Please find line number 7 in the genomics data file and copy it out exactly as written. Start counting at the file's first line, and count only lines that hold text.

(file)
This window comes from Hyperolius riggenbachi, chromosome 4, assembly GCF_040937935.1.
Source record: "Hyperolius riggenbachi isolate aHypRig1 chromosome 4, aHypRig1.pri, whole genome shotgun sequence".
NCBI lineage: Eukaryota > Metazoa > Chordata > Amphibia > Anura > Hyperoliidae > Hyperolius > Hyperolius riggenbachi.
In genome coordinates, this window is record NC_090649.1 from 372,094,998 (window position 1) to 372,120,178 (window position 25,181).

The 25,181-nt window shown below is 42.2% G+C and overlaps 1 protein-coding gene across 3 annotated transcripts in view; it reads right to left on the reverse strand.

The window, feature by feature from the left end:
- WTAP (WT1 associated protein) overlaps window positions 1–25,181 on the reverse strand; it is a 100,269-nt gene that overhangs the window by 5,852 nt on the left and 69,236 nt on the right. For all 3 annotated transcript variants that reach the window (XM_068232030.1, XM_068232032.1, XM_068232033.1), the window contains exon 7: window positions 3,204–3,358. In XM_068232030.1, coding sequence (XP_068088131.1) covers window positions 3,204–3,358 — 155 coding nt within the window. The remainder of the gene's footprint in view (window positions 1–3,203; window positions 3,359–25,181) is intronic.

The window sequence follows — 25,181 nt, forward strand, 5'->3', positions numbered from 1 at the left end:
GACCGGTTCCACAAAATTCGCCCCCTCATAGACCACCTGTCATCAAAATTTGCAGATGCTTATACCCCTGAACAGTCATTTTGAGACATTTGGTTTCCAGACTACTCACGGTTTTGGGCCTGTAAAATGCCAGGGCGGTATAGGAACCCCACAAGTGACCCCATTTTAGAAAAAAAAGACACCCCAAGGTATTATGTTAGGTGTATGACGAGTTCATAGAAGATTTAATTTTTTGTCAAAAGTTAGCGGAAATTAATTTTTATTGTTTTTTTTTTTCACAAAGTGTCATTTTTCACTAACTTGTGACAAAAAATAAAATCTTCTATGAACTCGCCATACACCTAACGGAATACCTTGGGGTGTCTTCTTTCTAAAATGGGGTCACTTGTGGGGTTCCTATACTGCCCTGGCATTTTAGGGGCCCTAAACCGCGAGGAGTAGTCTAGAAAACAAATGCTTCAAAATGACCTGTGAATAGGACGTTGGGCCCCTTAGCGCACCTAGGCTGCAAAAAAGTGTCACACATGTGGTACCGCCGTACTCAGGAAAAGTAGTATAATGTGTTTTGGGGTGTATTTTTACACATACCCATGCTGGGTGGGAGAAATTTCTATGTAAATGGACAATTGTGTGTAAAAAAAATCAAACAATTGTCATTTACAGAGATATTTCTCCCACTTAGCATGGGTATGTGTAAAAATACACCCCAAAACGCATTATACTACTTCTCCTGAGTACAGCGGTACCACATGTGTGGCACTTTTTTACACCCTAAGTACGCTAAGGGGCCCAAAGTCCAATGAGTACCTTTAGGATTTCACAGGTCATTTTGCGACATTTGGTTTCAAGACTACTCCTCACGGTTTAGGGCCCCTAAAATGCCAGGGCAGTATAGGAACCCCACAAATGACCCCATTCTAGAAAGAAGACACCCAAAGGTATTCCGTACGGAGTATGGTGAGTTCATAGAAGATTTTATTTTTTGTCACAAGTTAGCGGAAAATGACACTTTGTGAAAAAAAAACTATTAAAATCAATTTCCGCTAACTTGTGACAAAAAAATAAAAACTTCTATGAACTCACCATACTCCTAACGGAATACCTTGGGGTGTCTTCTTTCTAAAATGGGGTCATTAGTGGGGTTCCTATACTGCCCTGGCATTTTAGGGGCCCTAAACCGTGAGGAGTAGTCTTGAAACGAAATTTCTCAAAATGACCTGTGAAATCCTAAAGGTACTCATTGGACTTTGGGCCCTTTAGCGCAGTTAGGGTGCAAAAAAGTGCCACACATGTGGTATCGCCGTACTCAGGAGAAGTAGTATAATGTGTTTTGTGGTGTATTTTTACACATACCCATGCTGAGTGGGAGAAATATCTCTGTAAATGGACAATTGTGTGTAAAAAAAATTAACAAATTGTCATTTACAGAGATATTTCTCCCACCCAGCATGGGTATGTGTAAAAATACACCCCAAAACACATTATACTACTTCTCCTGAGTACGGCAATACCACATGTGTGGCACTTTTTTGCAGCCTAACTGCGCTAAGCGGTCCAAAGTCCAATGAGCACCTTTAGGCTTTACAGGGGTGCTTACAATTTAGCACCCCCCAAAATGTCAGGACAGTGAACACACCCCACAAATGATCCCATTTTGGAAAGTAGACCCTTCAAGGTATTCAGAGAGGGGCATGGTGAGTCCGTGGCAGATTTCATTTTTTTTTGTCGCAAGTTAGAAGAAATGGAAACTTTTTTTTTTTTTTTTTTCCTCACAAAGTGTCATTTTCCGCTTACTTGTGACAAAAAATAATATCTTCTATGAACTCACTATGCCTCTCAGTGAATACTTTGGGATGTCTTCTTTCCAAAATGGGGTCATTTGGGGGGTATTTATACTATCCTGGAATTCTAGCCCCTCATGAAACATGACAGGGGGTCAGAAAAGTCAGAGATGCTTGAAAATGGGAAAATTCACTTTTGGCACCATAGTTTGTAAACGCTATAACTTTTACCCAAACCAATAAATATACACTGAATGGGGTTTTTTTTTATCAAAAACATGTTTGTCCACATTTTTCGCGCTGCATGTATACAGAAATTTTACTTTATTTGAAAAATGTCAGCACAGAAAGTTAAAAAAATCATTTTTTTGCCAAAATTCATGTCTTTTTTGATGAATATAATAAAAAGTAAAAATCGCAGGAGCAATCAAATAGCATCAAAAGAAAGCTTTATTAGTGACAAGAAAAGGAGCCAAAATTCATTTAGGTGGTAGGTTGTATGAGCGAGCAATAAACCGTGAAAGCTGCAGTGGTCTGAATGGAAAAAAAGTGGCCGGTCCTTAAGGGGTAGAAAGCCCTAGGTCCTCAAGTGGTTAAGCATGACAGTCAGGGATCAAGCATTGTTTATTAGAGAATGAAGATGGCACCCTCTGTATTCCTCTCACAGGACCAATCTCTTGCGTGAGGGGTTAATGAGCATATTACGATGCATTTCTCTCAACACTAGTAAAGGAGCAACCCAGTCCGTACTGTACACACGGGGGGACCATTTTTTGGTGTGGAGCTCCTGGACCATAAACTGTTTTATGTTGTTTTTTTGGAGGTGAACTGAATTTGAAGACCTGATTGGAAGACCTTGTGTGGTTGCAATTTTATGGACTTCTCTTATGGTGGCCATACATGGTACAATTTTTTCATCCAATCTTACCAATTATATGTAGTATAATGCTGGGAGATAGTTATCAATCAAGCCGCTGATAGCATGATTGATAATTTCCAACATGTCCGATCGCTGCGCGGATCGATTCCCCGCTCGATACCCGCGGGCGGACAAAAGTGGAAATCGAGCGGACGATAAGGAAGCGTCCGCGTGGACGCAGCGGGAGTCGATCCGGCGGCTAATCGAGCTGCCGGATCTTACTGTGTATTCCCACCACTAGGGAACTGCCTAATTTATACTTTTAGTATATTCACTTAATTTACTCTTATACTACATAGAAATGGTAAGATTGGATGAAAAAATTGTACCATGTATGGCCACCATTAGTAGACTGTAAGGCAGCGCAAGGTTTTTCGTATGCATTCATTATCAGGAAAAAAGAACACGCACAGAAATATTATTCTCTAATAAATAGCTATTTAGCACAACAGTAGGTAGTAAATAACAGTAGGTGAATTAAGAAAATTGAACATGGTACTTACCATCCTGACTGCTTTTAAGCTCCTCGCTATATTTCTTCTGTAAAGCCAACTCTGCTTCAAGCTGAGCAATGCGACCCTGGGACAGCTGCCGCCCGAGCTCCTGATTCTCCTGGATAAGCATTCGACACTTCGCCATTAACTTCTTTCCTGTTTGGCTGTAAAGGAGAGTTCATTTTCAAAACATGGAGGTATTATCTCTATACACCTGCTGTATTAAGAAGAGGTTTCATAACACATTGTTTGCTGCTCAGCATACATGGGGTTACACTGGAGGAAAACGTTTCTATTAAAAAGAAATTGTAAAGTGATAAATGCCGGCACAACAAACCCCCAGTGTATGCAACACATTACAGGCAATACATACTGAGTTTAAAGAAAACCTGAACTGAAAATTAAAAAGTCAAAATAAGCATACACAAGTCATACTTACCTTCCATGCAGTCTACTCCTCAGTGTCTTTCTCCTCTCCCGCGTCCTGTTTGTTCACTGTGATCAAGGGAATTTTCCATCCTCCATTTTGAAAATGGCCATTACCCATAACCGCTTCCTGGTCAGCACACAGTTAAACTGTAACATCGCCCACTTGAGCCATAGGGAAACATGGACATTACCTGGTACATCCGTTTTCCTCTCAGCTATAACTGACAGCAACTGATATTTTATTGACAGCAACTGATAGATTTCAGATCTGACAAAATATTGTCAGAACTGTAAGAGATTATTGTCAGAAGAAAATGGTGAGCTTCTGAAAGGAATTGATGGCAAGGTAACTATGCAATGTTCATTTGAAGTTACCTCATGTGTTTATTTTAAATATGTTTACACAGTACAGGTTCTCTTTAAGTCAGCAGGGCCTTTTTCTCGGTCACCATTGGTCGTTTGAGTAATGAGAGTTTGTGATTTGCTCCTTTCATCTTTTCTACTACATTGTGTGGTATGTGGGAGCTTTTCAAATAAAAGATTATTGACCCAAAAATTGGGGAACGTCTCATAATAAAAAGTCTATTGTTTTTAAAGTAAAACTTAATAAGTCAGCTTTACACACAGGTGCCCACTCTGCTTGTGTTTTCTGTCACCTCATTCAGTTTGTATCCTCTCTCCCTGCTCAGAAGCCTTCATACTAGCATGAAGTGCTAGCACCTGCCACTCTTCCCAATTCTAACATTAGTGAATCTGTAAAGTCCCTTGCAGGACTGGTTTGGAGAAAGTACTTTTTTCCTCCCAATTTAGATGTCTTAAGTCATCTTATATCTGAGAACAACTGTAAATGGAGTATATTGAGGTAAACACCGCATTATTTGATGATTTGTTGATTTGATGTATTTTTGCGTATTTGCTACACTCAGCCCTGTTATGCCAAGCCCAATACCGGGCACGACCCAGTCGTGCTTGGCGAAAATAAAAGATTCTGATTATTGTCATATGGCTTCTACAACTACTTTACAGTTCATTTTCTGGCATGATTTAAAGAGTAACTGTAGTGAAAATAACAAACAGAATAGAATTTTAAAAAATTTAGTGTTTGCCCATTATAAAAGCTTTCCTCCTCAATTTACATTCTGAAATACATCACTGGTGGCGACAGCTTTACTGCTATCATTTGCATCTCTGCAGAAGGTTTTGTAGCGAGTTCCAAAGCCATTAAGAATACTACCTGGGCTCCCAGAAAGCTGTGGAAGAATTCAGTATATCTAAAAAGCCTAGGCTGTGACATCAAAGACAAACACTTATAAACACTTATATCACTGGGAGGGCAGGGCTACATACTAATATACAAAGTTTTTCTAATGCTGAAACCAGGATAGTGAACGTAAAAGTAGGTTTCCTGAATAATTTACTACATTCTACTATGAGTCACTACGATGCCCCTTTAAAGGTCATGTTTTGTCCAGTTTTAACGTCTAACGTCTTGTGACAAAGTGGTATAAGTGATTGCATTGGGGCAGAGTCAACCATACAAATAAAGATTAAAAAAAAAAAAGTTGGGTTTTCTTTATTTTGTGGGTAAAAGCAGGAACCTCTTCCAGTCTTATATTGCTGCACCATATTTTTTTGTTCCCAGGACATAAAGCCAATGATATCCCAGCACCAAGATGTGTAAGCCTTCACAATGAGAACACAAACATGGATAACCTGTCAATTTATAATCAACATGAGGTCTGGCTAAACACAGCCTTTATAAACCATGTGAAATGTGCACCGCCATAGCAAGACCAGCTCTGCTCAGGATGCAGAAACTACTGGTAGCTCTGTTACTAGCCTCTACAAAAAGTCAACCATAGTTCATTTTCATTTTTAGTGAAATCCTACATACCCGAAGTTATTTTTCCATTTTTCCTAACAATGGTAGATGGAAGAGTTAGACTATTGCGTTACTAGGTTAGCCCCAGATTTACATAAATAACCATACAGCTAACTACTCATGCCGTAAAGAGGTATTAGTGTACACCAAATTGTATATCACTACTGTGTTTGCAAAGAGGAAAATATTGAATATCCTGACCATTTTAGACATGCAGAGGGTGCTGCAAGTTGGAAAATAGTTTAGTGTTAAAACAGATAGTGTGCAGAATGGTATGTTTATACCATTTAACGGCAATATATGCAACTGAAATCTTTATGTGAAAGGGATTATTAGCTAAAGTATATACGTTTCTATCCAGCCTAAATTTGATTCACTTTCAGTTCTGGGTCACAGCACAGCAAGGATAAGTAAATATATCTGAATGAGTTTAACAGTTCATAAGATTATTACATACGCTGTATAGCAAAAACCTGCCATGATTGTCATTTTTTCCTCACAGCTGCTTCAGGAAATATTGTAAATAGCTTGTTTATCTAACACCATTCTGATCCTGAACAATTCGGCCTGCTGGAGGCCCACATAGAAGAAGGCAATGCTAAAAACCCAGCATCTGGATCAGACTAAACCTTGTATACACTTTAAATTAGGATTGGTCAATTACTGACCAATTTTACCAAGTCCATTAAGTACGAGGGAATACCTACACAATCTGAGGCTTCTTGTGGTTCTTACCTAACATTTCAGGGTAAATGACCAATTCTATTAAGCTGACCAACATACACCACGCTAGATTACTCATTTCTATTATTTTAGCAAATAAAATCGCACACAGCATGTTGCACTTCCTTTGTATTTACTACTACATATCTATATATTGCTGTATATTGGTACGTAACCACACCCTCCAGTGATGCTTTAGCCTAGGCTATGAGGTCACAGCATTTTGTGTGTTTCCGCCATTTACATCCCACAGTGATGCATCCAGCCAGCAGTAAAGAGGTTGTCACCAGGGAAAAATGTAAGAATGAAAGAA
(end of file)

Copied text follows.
- WTAP (WT1 associated protein) overlaps window positions 1–25,181 on the reverse strand; it is a 100,269-nt gene that overhangs the window by 5,852 nt on the left and 69,236 nt on the right. For all 3 annotated transcript variants that reach the window (XM_068232030.1, XM_068232032.1, XM_068232033.1), the window contains exon 7: window positions 3,204–3,358. In XM_068232030.1, coding sequence (XP_068088131.1) covers window positions 3,204–3,358 — 155 coding nt within the window. The remainder of the gene's footprint in view (window positions 1–3,203; window positions 3,359–25,181) is intronic.